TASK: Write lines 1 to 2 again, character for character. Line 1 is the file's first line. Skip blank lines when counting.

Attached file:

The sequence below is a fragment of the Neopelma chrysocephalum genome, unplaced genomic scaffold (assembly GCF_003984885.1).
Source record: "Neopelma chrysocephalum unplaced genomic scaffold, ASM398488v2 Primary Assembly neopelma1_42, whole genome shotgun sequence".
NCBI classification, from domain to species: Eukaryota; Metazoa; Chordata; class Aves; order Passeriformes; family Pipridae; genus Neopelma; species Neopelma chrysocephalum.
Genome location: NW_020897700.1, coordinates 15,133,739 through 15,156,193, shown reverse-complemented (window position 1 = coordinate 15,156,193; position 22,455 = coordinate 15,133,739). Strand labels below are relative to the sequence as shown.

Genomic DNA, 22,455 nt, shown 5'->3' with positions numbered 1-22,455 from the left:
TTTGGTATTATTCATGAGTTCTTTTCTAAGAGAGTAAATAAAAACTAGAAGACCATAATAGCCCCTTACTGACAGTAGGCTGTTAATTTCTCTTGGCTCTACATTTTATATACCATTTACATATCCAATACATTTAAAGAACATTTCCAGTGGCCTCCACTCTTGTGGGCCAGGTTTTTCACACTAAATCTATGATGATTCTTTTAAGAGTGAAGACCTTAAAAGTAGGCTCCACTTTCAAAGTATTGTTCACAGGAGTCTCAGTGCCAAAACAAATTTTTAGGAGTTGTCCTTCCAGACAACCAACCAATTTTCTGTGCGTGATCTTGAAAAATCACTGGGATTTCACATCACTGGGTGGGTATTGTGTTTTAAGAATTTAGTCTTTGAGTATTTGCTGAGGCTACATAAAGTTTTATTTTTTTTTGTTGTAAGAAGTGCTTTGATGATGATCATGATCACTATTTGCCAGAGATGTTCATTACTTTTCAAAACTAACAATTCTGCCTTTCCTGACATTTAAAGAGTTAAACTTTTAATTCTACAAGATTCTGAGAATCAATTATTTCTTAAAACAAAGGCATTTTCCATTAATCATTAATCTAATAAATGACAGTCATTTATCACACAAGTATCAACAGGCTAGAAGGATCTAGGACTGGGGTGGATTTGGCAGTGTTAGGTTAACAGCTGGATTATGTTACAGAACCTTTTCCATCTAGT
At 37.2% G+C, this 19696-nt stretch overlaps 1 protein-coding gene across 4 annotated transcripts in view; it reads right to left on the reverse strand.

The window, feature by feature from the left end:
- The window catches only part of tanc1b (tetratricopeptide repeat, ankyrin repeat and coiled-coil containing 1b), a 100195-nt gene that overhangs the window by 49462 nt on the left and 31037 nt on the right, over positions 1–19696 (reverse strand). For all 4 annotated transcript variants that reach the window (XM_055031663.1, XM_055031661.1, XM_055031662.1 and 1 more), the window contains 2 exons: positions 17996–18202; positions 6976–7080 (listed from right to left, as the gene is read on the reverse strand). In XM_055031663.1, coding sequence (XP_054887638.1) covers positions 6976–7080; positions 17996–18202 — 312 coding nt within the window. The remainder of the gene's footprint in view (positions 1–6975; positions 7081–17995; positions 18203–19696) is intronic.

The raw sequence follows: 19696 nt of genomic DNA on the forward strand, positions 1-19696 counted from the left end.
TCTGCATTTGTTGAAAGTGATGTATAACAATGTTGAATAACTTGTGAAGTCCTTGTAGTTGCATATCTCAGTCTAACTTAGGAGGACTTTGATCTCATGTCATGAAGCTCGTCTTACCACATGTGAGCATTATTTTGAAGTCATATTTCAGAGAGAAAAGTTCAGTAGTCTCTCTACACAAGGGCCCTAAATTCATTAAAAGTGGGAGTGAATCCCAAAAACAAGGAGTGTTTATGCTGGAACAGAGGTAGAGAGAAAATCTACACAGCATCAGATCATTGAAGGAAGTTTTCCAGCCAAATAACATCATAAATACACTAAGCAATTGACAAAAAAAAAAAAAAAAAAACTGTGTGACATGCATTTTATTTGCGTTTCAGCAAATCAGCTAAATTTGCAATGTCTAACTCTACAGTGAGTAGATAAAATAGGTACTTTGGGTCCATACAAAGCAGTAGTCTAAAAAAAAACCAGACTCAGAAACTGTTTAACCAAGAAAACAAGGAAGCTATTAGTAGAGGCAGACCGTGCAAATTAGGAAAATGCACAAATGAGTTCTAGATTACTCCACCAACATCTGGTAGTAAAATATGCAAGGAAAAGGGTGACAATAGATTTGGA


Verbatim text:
The sequence below is a fragment of the Neopelma chrysocephalum genome, unplaced genomic scaffold (assembly GCF_003984885.1).
Source record: "Neopelma chrysocephalum unplaced genomic scaffold, ASM398488v2 Primary Assembly neopelma1_42, whole genome shotgun sequence".